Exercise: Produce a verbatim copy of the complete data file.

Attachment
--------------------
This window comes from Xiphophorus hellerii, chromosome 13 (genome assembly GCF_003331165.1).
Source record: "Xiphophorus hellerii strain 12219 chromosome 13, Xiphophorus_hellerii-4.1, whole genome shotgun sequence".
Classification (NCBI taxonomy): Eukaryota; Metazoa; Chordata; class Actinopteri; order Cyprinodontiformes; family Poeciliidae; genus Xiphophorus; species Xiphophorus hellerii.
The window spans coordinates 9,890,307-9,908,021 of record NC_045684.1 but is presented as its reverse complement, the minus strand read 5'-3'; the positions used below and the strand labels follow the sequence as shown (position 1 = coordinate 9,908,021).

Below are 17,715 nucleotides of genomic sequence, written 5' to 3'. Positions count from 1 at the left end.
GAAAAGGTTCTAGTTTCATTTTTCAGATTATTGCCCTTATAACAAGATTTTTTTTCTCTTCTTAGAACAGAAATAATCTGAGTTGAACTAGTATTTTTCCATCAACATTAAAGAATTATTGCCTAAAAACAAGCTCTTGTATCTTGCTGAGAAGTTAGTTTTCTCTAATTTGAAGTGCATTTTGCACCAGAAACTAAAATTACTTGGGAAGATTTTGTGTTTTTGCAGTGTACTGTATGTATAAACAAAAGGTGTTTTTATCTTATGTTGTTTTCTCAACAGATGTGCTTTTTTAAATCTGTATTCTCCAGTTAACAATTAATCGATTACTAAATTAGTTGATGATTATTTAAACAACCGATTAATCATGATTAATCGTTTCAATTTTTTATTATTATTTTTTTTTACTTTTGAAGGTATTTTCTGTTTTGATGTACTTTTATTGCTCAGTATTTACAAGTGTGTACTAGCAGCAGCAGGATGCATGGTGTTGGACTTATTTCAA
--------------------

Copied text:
This window comes from Xiphophorus hellerii, chromosome 13 (genome assembly GCF_003331165.1).
Source record: "Xiphophorus hellerii strain 12219 chromosome 13, Xiphophorus_hellerii-4.1, whole genome shotgun sequence".
Classification (NCBI taxonomy): Eukaryota; Metazoa; Chordata; class Actinopteri; order Cyprinodontiformes; family Poeciliidae; genus Xiphophorus; species Xiphophorus hellerii.
The window spans coordinates 9,890,307-9,908,021 of record NC_045684.1 but is presented as its reverse complement, the minus strand read 5'-3'; the positions used below and the strand labels follow the sequence as shown (position 1 = coordinate 9,908,021).

Below are 17,715 nucleotides of genomic sequence, written 5' to 3'. Positions count from 1 at the left end.
GAAAAGGTTCTAGTTTCATTTTTCAGATTATTGCCCTTATAACAAGATTTTTTTTCTCTTCTTAGAACAGAAATAATCTGAGTTGAACTAGTATTTTTCCATCAACATTAAAGAATTATTGCCTAAAAACAAGCTCTTGTATCTTGCTGAGAAGTTAGTTTTCTCTAATTTGAAGTGCATTTTGCACCAGAAACTAAAATTACTTGGGAAGATTTTGTGTTTTTGCAGTGTACTGTATGTATAAACAAAAGGTGTTTTTATCTTATGTTGTTTTCTCAACAGATGTGCTTTTTTAAATCTGTATTCTCCAGTTAACAATTAATCGATTACTAAATTAGTTGATGATTATTTAAACAACCGATTAATCATGATTAATCGTTTCAATTTTTTATTATTATTTTTTTTTACTTTTGAAGGTATTTTCTGTTTTGATGTACTTTTATTGCTCAGTATTTACAAGTGTGTACTAGCAGCAGCAGGATGCATGGTGTTGGACTTATTTCAA